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Market watch: The new big boy

The Indian insurance companies are on their way to becoming the most substantial institutional players in our market, writes Udayan Mukherjee.

business Updated: Sep 18, 2007, 21:48 IST
Udayan Mukherjee
Udayan Mukherjee

Move over FIIs. Move over Mutual funds. The new big boy is here: It's the Indian insurance company. Surprised? Yes, Indian insurance companies are on their way to becoming the most substantial institutional players in our market.

While LIC remains the dominant player with well over $30 billion in Indian stocks, the newer private life insurance companies are fast becoming large asset managers in their own right. Prudential ICICI life has $3.5 billion invested in equities, Bajaj Allianz has $1.5 billion and HDFC Life nearly a billion. They are actually bigger than many of the "hedge" funds or "FIIs" we worship here. Insurance companies are expected to pump in over $10 billion in FY07 into the stock market, and this number is growing at a scorching pace.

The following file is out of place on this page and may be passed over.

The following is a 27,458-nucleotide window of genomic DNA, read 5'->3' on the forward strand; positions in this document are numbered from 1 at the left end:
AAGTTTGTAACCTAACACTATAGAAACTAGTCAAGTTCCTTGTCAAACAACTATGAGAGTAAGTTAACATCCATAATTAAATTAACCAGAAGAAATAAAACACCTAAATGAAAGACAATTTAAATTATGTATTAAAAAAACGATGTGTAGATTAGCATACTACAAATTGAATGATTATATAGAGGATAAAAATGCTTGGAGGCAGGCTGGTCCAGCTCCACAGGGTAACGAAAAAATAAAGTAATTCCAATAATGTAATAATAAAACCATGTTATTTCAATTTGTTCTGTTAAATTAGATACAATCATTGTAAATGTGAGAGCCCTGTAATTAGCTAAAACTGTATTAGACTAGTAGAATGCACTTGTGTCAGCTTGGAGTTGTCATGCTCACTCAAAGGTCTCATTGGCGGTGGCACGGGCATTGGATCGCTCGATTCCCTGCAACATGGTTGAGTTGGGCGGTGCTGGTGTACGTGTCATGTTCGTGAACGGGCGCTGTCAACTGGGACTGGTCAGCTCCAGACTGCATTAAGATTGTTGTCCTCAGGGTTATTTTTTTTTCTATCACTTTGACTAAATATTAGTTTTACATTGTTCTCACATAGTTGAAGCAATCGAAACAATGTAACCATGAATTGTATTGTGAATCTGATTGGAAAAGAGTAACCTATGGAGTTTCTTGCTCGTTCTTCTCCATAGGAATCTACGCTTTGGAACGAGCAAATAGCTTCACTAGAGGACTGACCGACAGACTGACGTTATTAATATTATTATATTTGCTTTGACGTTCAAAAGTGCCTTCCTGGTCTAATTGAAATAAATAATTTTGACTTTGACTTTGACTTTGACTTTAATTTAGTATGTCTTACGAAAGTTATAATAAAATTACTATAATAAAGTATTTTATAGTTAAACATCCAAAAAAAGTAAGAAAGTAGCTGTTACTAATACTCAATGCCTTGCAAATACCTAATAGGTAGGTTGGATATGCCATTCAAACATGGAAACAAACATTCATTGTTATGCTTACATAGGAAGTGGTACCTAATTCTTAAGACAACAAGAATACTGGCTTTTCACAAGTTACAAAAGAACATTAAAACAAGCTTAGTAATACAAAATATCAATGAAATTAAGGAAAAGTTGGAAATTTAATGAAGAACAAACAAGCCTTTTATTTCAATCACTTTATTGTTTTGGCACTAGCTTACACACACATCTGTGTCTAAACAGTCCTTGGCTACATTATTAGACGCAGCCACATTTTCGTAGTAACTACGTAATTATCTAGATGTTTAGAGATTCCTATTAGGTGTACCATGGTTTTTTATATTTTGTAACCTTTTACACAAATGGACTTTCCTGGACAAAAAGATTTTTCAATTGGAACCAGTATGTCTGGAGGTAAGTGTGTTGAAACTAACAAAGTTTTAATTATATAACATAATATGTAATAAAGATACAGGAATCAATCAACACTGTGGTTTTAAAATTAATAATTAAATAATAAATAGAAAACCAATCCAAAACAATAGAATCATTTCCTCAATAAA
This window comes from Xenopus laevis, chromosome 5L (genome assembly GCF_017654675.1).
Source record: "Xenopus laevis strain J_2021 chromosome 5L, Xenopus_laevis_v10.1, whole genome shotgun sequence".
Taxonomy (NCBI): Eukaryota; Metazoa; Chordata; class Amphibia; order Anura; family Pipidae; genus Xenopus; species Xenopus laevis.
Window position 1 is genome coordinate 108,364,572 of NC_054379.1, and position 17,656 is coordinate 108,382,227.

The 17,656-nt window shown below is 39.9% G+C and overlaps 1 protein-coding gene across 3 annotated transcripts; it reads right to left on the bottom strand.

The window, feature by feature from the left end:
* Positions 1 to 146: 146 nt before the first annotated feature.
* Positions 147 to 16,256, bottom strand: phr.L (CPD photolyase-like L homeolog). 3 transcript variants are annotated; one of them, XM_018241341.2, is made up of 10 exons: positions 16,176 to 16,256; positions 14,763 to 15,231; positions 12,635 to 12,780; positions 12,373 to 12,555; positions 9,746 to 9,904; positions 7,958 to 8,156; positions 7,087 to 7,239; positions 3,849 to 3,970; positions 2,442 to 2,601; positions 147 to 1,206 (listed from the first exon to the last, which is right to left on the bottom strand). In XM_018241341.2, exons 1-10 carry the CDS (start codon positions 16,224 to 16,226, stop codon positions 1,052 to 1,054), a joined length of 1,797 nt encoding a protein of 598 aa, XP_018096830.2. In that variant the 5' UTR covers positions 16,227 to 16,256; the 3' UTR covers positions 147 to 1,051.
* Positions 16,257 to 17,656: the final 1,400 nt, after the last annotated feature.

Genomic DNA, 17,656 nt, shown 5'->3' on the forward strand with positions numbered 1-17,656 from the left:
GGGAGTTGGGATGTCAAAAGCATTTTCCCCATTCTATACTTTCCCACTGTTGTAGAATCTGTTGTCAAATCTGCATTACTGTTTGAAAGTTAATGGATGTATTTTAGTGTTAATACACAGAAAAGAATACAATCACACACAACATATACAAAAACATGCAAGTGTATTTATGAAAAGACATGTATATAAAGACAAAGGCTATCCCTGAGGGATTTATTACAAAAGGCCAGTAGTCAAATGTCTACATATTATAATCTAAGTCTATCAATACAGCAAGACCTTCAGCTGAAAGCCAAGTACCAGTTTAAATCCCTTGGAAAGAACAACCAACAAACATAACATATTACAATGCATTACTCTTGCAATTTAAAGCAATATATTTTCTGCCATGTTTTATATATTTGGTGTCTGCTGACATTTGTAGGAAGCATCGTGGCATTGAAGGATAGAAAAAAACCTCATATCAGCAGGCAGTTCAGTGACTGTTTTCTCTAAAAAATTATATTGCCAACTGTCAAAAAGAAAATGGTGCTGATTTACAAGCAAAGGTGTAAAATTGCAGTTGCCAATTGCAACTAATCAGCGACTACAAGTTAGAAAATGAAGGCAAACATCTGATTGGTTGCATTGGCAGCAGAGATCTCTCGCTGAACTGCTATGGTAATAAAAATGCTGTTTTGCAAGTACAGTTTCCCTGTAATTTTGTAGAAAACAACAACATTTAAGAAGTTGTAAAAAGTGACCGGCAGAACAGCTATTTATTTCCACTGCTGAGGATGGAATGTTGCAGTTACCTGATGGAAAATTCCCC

Just to put these numbers in perspective, the entire mutual-fund industry has seen only $2 billion of net fund inflow this year. This despite the staggering number of NFOs, which have hit the stands. Insurance companies are getting in much more "net" money into the system than mutual funds. FIIs, of course, are a much bigger universe. Their tally is about $8.5 billion so far this year, so, assuming no hiccups, they will probably be a bit larger than insurance companies this year. Yet, for the first time we have a domestic institutional force that acts as a foil to what global guys are upto. By definition, insurance companies are more stable, longer-term players who receive a steady stream of inflows and are less susceptible to sharp outflows on short-term market gyrations. This isn't theoretical nonsense either as we saw this exact phenomenon play out in August this year when FIIs sold $2 billion of stock, all lapped up by insurance companies.

The best part about this is that the Indian public is slowly increasing its exposure to equities through the vehicle of insurance schemes. In a sense, the insurance equity money is truly "retail" in origin. The amount of household savings generated every year is so staggering that if this process were to develop further going forward, the amount of domestic money getting into equities can truly dwarf FII flows. This is not to trifle FII flows, they will and should remain a dominant force; but insurance companies, much more so than mutual funds, can actually smoothen out the volatility and edges and prove to be a big support for Indian stock prices. More power to them.

(The writer is Executive Editor, CNBC-TV 18)

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